Ten years ago I had a half dozen servers in my network doing a variety of tasks. Some were for development, some were file servers, some were for communications, and the whole farm sucked up a tonne of power. My office never needed to be heated in the winter because the heat from the servers was enough to keep the room cozy warm. I took on the process of moving from physical servers to the cloud a few years ago and have not turned back. It has been an interesting journey and the deployment is constantly evolving with changes in technology.
The easy path for web and email migration was to use a hosting service. I looked around a bit before taking that leap and found dotster.com which offered both Linux and Windows web hosting as well as a decent replacement for my Sendmail+Dovecot+SquirrelMail deployment. Next I moved development and experimental work to VMWare VMs on my workstation, and finally I moved all the files, and bulk storage to dropbox and OneDrive. That was five years ago.
The story does not end there, even though it sounds like it should. Recently, I moved to G-Suite for documents and mail which moves most of my PC file storage into "the cloud" and many of the applications that were once on my local computer, now live in web services. I am almost at a point where I can simply login to any web browser and have everything I need on-line. The days of needing to access my own personal computer are nearing an end. With the addition of Amazon Web Services (AWS), I can easily replace any of the experiments I was doing in VMWare with EC2 instances and scale the shape of the instance at will.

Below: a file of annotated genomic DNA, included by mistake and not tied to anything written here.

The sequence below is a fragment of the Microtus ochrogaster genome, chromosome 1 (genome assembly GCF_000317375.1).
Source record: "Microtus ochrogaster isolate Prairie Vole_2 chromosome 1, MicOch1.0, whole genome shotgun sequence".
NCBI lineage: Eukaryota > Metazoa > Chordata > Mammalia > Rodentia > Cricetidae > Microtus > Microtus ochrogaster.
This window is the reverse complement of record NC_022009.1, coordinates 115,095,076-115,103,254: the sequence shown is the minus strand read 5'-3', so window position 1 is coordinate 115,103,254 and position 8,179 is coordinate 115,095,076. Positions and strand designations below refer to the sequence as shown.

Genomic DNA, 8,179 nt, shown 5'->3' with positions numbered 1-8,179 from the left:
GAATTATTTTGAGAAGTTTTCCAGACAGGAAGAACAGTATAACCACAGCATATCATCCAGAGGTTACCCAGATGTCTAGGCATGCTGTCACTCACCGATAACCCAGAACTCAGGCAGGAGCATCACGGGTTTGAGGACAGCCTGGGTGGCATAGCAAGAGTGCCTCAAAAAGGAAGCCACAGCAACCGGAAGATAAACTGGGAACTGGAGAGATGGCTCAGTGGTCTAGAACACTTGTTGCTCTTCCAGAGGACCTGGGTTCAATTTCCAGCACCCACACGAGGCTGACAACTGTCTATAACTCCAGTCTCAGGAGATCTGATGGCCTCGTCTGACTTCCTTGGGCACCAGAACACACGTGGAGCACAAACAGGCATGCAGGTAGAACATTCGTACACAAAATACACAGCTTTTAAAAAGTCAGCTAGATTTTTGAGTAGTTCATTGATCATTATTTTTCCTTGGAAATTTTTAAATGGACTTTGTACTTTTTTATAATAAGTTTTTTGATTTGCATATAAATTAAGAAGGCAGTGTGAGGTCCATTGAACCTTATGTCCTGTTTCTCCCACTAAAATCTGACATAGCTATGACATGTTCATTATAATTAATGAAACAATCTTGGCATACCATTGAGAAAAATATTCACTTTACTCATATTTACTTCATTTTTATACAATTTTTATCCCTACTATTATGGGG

Last week I replaced a website that once consumed and entire physical server with an AWS CloudFront instance using S3 storage services that can scale independently. I have an application running on one of my hosted servers that will be transformed into a set of Lambda triggered scripts over the next few months. The concept of a computer server from a decade ago has been completely shattered. You can now think in terms of functions and outcomes, building only the scripts and actions you need in the micro-services that you need for as long as they are required and in many cases pay for them by the event.
This is a completely different world from a time when you carefully planned the build of a physical server to include the CPU, RAM, network, and storage required for the current need as well as growth over the next few years. Where that kind of thinking used to be a critical skill, no one even cares anymore. It is irrelevant. If you spin up an EC2 instance with too little RAM, or not enough CPU, you simply scale it up to your current need. Did you build it with too much storage? No problem, just reconfigure and move on.
I am currently reviewing all of my services and looking at options for efficiency improvements. It looks very much like my digital future will be entirely built on distributed scalable services. That is a crazy realization for someone who used to make a living building servers.